presents the visitor with a reflection that is increasingly distorted.
The colours smear along the digital canvas as if a 'water effect' had
been applied to them until shapes are unrecognisable, and the only
recognisable features that remain are the actual colours of the
environment and the viewer.
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Liquid Video: 'Water Effect'
At this point, the system enters the drying state, and the image from
the video gradually pulls itself together again. The colours slowly
behind them along the way. In this way, the resulting effect is
similar to that of a painting drying, which is created by using the
image of the mirror that emulates the video. Just when the image
begins to look like a simple replica of what we would see through a
conventional video, the process of the water begins again.
Liquid Video: Drying state
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The process that creates these two effects is actually extremely
simple. The system is only reading a limited number of pixels that
make up the image of the original video (just 10,000 out of a total of
307,200), but instead of painting them where it should, it places them
on a point that is generated by a basic programming concept: the
Random Walker.
The Random Walker is nothing other than an element whose position is
constantly moving up or down, or right or left, randomly. It is a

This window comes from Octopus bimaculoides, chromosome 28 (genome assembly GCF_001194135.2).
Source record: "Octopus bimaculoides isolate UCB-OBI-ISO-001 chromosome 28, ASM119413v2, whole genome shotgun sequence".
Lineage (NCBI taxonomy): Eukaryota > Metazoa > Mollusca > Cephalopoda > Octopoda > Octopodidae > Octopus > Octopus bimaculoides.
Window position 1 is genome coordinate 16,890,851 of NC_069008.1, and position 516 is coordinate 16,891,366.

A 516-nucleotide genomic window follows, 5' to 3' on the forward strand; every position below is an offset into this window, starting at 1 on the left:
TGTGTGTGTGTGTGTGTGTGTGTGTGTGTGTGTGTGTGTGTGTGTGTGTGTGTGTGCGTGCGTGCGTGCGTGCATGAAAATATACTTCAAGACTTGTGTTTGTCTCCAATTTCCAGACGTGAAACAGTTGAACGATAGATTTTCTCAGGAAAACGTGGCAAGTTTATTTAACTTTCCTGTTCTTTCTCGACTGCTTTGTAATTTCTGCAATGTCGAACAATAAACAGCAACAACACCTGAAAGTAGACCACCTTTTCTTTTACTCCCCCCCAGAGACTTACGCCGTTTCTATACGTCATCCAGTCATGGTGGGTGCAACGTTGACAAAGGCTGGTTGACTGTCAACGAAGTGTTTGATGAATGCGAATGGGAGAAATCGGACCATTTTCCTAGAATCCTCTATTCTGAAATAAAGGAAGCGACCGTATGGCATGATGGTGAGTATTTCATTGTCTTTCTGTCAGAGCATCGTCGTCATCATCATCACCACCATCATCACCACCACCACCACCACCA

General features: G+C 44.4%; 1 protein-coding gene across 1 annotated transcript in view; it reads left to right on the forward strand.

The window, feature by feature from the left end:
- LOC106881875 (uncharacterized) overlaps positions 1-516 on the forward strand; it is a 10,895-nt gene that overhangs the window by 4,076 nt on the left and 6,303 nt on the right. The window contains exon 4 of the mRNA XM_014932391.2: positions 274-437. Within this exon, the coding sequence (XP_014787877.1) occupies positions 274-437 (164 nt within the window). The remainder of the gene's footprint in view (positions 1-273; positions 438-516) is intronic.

typical exercise in introductory programming courses. This is
therefore the foundation of the piece: to read pixels in one place and
paint them in another. What is meant by reading and painting is the
reading of colour information of a point in the video, and the drawing
of this very colour on another point, keeping in mind only two rules:
it should not be painted in a completely arbitrary place; a random
walk would be used starting from the point where the original colour
was read, and that not all the pixels should be painted, only a small
amount. The only change from one state to the other lies in a slight
tendency of the random walk to take the points back to their original
position, where they constantly read their colour value. The fact that
not all of the pixels change allows for the drying effect to emerge,
which is nothing other than the traces of colour that a pixel leaves
behind when it returns to its original position.
So, they are simple rules that generate far more complex results than